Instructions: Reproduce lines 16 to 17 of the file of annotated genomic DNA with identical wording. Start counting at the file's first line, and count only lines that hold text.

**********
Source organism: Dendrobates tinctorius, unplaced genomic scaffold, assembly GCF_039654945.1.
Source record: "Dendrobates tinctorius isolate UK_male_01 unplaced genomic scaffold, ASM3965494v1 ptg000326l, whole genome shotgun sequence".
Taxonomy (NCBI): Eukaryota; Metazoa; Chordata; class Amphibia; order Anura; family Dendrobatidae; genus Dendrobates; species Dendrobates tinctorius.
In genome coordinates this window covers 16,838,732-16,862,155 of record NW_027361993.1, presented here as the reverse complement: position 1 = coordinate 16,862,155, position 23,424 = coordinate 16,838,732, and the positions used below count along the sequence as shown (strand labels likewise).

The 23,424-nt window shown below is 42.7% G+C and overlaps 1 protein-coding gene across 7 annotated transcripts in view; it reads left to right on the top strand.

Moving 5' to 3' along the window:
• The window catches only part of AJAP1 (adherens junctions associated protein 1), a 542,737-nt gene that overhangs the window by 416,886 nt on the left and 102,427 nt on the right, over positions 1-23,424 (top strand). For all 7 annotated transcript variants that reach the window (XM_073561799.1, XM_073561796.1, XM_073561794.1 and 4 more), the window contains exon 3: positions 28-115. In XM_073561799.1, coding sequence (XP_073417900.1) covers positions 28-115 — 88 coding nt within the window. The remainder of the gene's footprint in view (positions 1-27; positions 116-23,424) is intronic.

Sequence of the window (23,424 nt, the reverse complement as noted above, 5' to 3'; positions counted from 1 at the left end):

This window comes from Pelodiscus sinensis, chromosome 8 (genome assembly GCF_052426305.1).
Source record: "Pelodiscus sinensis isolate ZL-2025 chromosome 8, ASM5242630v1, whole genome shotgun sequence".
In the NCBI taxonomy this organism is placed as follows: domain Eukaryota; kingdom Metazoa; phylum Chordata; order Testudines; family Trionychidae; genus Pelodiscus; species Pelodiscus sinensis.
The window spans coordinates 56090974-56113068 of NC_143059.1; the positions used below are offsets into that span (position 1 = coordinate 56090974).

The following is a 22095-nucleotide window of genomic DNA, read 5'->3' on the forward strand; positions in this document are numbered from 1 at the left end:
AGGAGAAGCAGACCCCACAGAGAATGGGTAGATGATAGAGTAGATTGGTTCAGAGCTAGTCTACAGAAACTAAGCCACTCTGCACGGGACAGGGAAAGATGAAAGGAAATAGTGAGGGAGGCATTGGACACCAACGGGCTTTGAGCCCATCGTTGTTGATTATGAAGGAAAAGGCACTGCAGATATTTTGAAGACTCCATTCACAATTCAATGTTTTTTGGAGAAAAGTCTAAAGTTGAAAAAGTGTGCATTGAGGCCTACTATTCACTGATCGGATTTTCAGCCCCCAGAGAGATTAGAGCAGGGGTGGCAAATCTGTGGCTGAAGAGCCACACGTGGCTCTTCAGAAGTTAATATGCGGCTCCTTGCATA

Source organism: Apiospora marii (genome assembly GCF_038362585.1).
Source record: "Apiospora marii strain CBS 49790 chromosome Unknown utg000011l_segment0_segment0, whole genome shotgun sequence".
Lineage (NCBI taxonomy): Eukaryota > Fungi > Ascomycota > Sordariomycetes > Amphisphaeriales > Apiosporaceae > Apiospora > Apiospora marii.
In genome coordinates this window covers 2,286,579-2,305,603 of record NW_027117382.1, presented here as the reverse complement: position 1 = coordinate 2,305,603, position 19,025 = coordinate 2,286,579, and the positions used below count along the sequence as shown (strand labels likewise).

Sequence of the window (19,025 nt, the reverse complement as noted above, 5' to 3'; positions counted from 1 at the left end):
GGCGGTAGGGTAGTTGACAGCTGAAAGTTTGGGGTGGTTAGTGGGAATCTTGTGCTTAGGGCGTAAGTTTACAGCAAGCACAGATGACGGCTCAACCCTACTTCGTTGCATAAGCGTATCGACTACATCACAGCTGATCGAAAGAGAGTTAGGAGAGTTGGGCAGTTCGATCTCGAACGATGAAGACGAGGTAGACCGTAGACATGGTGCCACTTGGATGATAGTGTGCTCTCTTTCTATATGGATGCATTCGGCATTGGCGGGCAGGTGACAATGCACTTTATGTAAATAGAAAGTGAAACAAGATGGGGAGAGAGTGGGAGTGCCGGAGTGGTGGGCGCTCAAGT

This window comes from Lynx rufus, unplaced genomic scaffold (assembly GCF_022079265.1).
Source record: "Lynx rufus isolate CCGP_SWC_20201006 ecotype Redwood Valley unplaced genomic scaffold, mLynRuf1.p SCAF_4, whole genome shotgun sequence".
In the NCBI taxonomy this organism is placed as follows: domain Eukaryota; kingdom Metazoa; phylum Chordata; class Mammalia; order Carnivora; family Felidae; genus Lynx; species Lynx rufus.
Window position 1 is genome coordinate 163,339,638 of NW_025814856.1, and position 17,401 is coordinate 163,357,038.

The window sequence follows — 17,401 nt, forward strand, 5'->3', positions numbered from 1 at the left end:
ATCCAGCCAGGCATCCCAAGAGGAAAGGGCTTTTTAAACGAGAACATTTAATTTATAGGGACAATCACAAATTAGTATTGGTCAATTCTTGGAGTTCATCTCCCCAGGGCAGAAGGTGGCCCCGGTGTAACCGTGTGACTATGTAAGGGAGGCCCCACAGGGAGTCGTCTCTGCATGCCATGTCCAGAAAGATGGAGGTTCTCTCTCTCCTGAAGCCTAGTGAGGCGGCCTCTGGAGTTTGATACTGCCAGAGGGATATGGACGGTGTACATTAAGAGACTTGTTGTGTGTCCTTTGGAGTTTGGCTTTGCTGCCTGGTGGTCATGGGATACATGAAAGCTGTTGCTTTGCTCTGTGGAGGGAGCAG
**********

Source record: "Apiospora marii strain CBS 49790 chromosome Unknown utg000011l_segment0_segment0, whole genome shotgun sequence".
Lineage (NCBI taxonomy): Eukaryota > Fungi > Ascomycota > Sordariomycetes > Amphisphaeriales > Apiosporaceae > Apiospora > Apiospora marii.